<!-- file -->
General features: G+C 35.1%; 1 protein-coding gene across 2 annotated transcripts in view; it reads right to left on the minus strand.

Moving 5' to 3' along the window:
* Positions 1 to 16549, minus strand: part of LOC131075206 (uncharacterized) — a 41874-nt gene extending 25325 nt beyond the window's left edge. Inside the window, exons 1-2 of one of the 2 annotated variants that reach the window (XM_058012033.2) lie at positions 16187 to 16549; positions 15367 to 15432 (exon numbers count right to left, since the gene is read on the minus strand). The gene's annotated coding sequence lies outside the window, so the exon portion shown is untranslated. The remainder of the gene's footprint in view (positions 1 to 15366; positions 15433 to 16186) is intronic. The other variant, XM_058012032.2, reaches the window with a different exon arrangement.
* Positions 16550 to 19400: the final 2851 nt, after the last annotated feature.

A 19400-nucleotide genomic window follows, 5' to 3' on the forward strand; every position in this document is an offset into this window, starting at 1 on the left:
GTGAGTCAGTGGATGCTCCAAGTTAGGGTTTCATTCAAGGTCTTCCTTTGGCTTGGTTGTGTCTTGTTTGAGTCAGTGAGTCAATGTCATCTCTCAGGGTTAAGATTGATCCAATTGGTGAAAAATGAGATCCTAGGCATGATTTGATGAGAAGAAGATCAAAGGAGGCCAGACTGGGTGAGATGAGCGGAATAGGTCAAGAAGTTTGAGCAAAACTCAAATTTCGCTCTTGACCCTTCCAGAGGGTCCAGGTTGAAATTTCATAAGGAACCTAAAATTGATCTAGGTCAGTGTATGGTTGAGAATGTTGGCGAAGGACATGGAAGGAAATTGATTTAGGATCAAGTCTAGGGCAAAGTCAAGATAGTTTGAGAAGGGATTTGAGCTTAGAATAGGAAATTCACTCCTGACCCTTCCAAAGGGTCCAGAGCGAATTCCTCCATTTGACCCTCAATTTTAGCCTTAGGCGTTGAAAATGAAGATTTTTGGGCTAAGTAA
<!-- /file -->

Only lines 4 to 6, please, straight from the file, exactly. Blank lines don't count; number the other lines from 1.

* Positions 16550 to 19400: the final 2851 nt, after the last annotated feature.

A 19400-nucleotide genomic window follows, 5' to 3' on the forward strand; every position in this document is an offset into this window, starting at 1 on the left:
GTGAGTCAGTGGATGCTCCAAGTTAGGGTTTCATTCAAGGTCTTCCTTTGGCTTGGTTGTGTCTTGTTTGAGTCAGTGAGTCAATGTCATCTCTCAGGGTTAAGATTGATCCAATTGGTGAAAAATGAGATCCTAGGCATGATTTGATGAGAAGAAGATCAAAGGAGGCCAGACTGGGTGAGATGAGCGGAATAGGTCAAGAAGTTTGAGCAAAACTCAAATTTCGCTCTTGACCCTTCCAGAGGGTCCAGGTTGAAATTTCATAAGGAACCTAAAATTGATCTAGGTCAGTGTATGGTTGAGAATGTTGGCGAAGGACATGGAAGGAAATTGATTTAGGATCAAGTCTAGGGCAAAGTCAAGATAGTTTGAGAAGGGATTTGAGCTTAGAATAGGAAATTCACTCCTGACCCTTCCAAAGGGTCCAGAGCGAATTCCTCCATTTGACCCTCAATTTTAGCCTTAGGCGTTGAAAATGAAGATTTTTGGGCTAAGTAA